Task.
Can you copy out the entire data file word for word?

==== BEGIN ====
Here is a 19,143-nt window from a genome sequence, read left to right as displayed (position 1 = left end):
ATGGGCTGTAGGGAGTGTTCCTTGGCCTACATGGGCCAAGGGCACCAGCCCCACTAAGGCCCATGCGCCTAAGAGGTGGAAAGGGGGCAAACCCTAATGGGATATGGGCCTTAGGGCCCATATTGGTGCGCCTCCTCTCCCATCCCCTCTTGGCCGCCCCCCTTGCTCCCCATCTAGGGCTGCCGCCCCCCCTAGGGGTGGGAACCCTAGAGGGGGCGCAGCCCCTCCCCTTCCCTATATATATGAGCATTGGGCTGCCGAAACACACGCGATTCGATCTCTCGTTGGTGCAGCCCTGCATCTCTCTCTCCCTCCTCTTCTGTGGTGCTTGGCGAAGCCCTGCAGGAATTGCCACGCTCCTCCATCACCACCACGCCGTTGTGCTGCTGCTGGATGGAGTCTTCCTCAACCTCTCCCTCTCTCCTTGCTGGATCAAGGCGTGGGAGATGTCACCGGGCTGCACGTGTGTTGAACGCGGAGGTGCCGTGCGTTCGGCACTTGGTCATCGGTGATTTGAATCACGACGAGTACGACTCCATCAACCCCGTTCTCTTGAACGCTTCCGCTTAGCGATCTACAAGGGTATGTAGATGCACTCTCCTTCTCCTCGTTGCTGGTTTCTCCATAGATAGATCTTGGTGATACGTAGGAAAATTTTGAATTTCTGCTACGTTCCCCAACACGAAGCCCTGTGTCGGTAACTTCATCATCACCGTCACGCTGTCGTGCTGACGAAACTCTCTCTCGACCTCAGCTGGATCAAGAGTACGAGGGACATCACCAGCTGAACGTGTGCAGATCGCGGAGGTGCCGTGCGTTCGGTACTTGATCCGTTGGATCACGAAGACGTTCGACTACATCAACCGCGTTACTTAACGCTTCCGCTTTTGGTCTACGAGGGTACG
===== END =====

Here is a 19,143-nt window from a genome sequence, read left to right as displayed (position 1 = left end):
ATGGGCTGTAGGGAGTGTTCCTTGGCCTACATGGGCCAAGGGCACCAGCCCCACTAAGGCCCATGCGCCTAAGAGGTGGAAAGGGGGCAAACCCTAATGGGATATGGGCCTTAGGGCCCATATTGGTGCGCCTCCTCTCCCATCCCCTCTTGGCCGCCCCCCTTGCTCCCCATCTAGGGCTGCCGCCCCCCCTAGGGGTGGGAACCCTAGAGGGGGCGCAGCCCCTCCCCTTCCCTATATATATGAGCATTGGGCTGCCGAAACACACGCGATTCGATCTCTCGTTGGTGCAGCCCTGCATCTCTCTCTCCCTCCTCTTCTGTGGTGCTTGGCGAAGCCCTGCAGGAATTGCCACGCTCCTCCATCACCACCACGCCGTTGTGCTGCTGCTGGATGGAGTCTTCCTCAACCTCTCCCTCTCTCCTTGCTGGATCAAGGCGTGGGAGATGTCACCGGGCTGCACGTGTGTTGAACGCGGAGGTGCCGTGCGTTCGGCACTTGGTCATCGGTGATTTGAATCACGACGAGTACGACTCCATCAACCCCGTTCTCTTGAACGCTTCCGCTTAGCGATCTACAAGGGTATGTAGATGCACTCTCCTTCTCCTCGTTGCTGGTTTCTCCATAGATAGATCTTGGTGATACGTAGGAAAATTTTGAATTTCTGCTACGTTCCCCAACACGAAGCCCTGTGTCGGTAACTTCATCATCACCGTCACGCTGTCGTGCTGACGAAACTCTCTCTCGACCTCAGCTGGATCAAGAGTACGAGGGACATCACCAGCTGAACGTGTGCAGATCGCGGAGGTGCCGTGCGTTCGGTACTTGATCCGTTGGATCACGAAGACGTTCGACTACATCAACCGCGTTACTTAACGCTTCCGCTTTTGGTCTACGAGGGTACG